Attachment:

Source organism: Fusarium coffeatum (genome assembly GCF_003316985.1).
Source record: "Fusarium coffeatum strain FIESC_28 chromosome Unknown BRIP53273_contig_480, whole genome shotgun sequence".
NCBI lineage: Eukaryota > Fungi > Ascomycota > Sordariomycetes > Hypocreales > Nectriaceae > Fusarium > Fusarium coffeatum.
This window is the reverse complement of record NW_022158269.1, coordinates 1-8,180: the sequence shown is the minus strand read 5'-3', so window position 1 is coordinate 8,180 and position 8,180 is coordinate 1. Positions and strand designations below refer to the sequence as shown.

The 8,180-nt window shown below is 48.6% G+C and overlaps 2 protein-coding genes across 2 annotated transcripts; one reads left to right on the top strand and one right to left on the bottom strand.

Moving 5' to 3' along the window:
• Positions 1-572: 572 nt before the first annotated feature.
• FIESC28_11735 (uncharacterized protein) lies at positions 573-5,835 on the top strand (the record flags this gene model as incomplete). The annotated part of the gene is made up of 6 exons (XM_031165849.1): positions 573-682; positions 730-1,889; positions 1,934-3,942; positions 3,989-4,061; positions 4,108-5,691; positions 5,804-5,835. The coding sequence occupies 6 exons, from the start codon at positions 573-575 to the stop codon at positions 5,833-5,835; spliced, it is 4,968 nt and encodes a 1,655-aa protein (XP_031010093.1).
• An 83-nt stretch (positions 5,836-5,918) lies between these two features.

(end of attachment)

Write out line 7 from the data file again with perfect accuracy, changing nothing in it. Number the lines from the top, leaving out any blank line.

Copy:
• Positions 1-572: 572 nt before the first annotated feature.